My friends laugh at me when I ask for a window seat. You’re an airline pilot, they say. You have the window seat all the time.
True enough. But the cockpit, well, that’s work. As a passenger I’m actually free to enjoy the experience—to listen to music or a long-postponed podcast while gazing out at the world below, to remember that it’s still a wonder to look down, not up, at clouds. The window seat is like the best table in a café on a busy street, except that instead of people-watching, entire cities, oceans, and mountain ranges parade past
When you travel on an airplane, you presume it to keep you safe and sound until you land to your destination. It’s not much to expect, really. But, what if I tell you that there are holes punched at the bottom of the window. Have you not noticed it before? Oh, damn! I can only imagine the panic you must feel at this very moment. Worry not! The hole is not planned out to get you sucked out in the open air, 30, 000 feet above the ground. But, if it’s not a well-planned conspiracy of murdering you, then why?
Here is the answer for Why Airplane Windows Have Tiny Holes At The Bottom?
Why Airplane Windows Have Tiny Holes At The Bottom?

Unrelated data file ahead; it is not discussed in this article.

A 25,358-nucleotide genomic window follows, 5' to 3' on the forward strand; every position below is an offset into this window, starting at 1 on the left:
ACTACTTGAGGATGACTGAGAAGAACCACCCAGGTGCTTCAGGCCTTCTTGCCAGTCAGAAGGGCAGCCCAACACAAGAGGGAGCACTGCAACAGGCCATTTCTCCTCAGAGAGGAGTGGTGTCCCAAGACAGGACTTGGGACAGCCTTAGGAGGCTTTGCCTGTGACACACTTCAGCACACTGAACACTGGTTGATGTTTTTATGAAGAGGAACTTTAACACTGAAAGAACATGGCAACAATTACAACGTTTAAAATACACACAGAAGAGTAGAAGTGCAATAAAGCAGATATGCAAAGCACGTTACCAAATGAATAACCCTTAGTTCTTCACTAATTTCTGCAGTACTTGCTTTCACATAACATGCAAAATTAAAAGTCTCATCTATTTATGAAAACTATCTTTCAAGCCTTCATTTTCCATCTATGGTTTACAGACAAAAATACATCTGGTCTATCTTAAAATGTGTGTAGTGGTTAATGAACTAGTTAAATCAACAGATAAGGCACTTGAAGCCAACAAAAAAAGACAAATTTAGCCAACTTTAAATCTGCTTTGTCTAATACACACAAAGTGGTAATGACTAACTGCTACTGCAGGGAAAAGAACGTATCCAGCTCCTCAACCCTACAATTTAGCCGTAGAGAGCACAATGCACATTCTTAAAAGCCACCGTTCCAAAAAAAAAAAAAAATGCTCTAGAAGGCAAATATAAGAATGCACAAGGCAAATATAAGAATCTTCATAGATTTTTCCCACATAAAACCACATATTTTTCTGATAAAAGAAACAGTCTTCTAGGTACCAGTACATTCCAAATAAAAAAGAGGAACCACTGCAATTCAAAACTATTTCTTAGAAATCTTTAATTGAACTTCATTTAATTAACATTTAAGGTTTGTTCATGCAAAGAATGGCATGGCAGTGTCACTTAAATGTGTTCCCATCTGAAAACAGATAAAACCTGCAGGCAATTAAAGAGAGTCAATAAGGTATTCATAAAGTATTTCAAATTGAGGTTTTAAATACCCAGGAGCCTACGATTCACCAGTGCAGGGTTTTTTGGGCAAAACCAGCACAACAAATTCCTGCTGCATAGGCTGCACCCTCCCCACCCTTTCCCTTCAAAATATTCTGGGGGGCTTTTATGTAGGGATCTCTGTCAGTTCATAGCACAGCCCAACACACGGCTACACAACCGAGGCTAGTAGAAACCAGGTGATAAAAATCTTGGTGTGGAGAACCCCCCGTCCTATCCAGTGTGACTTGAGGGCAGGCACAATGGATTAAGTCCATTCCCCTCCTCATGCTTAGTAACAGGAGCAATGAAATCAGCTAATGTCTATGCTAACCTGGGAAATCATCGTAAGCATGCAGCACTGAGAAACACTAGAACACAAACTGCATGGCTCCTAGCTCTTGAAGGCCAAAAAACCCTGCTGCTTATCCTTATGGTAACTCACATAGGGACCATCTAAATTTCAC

Still, every once in a while something interferes with that view. Maybe it’s the forehead smudges left by your seat’s previous occupant. Or the little hole that appears in the lower portion of a typical airliner window.
Hole in the window? The little one, near the bottom, that you perhaps only notice when a hollowed-out snowflake of frost forms near it. This tiny hole is called a breather hole or a bleed hole, and it serves an important safety function.
If you look closely at a typical passenger cabin window, you’ll see three panes, typically made of acrylic materials. The purpose of the innermost pane—sometimes called the scratch pane, but I like to call it the smudge pane—is merely to protect the next one.
The middle pane (with the breather hole in it) and the outer pane are more important. Generally speaking, as an aircraft climbs, the air pressure drops in both the cabin and the outside air—but it drops much more outside, as the aircraft’s pressurization system keeps the cabin pressure at a comfortable and safe level. This means that the pressure inside the aircraft during flight is typically much greater than the pressure outside.
There’s still the matter of that small but lovely pattern of frost that can form near the breather hole on a long flight. At cruising altitude the temperature of the outside air can be minus 70 degrees Fahrenheit. The frost, according to Moncur, “is caused by condensation of water when cabin air contacts the cold window surface.” But what causes that telltale frost pattern? The physics behind it are an interesting question, he says. “The circular pattern must be a function of window surface temperature, humidity of the cabin air and flow rate through the bleed hole.”